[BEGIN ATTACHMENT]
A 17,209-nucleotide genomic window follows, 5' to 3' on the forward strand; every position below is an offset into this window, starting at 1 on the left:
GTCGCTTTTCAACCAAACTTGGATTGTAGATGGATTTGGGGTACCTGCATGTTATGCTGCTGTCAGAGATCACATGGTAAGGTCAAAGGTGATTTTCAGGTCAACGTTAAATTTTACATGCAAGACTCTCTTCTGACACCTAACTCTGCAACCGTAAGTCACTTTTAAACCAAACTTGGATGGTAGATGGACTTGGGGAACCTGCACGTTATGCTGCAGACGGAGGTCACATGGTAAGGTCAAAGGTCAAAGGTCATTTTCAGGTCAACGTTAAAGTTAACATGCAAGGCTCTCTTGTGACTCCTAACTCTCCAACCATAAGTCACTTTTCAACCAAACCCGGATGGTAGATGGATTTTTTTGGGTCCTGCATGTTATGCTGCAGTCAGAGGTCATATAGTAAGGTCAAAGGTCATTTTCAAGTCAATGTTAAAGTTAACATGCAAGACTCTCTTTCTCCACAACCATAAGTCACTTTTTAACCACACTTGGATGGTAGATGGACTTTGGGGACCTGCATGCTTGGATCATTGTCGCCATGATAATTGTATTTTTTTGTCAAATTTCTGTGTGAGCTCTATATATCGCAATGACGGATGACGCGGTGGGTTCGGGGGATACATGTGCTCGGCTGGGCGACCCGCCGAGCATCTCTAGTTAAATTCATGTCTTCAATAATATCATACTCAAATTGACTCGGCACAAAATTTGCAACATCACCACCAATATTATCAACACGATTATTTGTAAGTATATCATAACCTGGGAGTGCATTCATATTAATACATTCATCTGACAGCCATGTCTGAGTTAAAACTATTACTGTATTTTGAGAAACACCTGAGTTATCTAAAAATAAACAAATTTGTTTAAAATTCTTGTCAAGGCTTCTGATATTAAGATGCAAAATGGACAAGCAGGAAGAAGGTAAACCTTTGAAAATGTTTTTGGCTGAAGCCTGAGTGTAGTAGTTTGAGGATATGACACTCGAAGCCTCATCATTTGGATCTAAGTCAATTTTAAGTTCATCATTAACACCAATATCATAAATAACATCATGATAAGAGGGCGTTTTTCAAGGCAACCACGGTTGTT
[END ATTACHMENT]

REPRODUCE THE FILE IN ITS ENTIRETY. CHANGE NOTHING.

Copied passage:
A 17,209-nucleotide genomic window follows, 5' to 3' on the forward strand; every position below is an offset into this window, starting at 1 on the left:
GTCGCTTTTCAACCAAACTTGGATTGTAGATGGATTTGGGGTACCTGCATGTTATGCTGCTGTCAGAGATCACATGGTAAGGTCAAAGGTGATTTTCAGGTCAACGTTAAATTTTACATGCAAGACTCTCTTCTGACACCTAACTCTGCAACCGTAAGTCACTTTTAAACCAAACTTGGATGGTAGATGGACTTGGGGAACCTGCACGTTATGCTGCAGACGGAGGTCACATGGTAAGGTCAAAGGTCAAAGGTCATTTTCAGGTCAACGTTAAAGTTAACATGCAAGGCTCTCTTGTGACTCCTAACTCTCCAACCATAAGTCACTTTTCAACCAAACCCGGATGGTAGATGGATTTTTTTGGGTCCTGCATGTTATGCTGCAGTCAGAGGTCATATAGTAAGGTCAAAGGTCATTTTCAAGTCAATGTTAAAGTTAACATGCAAGACTCTCTTTCTCCACAACCATAAGTCACTTTTTAACCACACTTGGATGGTAGATGGACTTTGGGGACCTGCATGCTTGGATCATTGTCGCCATGATAATTGTATTTTTTTGTCAAATTTCTGTGTGAGCTCTATATATCGCAATGACGGATGACGCGGTGGGTTCGGGGGATACATGTGCTCGGCTGGGCGACCCGCCGAGCATCTCTAGTTAAATTCATGTCTTCAATAATATCATACTCAAATTGACTCGGCACAAAATTTGCAACATCACCACCAATATTATCAACACGATTATTTGTAAGTATATCATAACCTGGGAGTGCATTCATATTAATACATTCATCTGACAGCCATGTCTGAGTTAAAACTATTACTGTATTTTGAGAAACACCTGAGTTATCTAAAAATAAACAAATTTGTTTAAAATTCTTGTCAAGGCTTCTGATATTAAGATGCAAAATGGACAAGCAGGAAGAAGGTAAACCTTTGAAAATGTTTTTGGCTGAAGCCTGAGTGTAGTAGTTTGAGGATATGACACTCGAAGCCTCATCATTTGGATCTAAGTCAATTTTAAGTTCATCATTAACACCAATATCATAAATAACATCATGATAAGAGGGCGTTTTTCAAGGCAACCACGGTTGTT